My company, Creative Words, started out as my entry point into technical writing, translations and markup technology in the early 90s. My company was part of GNOSIS-Gruppen, alongside some colleagues while working for various Ericsson companies, and for a time I’d never have presented myself as Ari Nordström at Creative Words, only as Ari Nordström at GNOSIS.
Then the IT bubble burst and we were all employed by others. I was at Information & Media, Crepido Systems, Sigma, and Condesign, where I spent seven years designing document management systems and writing schemas, XSLT, XQuery, XProc and other things starting with ‘X’.
In 2015, I revived Creative Words, now specialising in markup technologies and XML expertise. I spent more than two and a half years working as a Content Architect for LexisNexis, one of the world’s largest legal publishers.
At LexisNexis, I got to work with lots of markup people like myself, but also with most XML technologies out there (we even invented some new ones ourselves). I did a lot of legal commentary, which is pretty much what it sounds like. For example, I converted the venerable 104-volume Halsbury’s Laws of England (Wikipedia describes Halsbury’s as “a uniquely comprehensive encyclopaedia of law [that] provides the only complete narrative statement of law in England and Wales”) from RTF to XML, and I wrote pipelines to produce consolidated tables of cases, statutes and indices. I learned a lot about English legislation and their legal system.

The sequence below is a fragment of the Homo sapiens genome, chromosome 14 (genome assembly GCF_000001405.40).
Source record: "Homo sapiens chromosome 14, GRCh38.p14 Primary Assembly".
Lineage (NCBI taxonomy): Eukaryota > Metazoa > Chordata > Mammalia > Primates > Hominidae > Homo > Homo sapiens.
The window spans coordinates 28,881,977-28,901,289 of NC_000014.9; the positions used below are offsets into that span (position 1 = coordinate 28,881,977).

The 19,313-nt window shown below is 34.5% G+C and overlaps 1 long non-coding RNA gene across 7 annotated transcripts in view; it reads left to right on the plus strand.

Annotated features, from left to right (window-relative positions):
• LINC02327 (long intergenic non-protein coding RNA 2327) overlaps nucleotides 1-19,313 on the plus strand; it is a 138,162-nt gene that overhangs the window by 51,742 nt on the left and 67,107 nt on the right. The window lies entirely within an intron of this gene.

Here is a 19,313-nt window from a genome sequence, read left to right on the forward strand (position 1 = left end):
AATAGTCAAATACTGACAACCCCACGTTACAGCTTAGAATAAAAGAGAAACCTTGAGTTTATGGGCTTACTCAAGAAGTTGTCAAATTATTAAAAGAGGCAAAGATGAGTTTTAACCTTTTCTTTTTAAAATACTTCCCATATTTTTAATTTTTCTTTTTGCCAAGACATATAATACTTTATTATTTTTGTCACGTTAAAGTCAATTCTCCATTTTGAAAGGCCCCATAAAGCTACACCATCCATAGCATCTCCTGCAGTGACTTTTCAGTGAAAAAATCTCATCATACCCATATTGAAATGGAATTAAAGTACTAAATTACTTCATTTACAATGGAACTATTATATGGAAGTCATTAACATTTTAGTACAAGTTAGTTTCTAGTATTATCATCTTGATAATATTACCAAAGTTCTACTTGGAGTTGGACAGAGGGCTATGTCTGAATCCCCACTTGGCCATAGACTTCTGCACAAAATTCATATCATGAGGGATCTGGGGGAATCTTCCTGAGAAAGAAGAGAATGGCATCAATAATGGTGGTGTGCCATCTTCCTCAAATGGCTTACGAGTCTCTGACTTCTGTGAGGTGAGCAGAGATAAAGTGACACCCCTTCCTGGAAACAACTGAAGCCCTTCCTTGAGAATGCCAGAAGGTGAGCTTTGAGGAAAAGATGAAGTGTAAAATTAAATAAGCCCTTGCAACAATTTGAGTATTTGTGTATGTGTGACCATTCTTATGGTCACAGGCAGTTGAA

I then spent two years working for a Danish legal publisher, Karnov Group, merging Karnov’s Swedish legislation libraries with those of recent acquisition Norstedts juridik‘s, and converting legal commentary in MS Word format to DocBook XML. I also introduced XProc pipelining to their publishing processes, always a win.
Today, I’m doing lots of DITA-related work for the aerospace and automotive industries, but also DocBook conversion and publishing, and I even squeezed in an SGML project. I’ve contributed to the XProc 3.0 standard by chairing the W3C XProc Next community group, and I’m heavily involved in markup conferences on this side of the globe.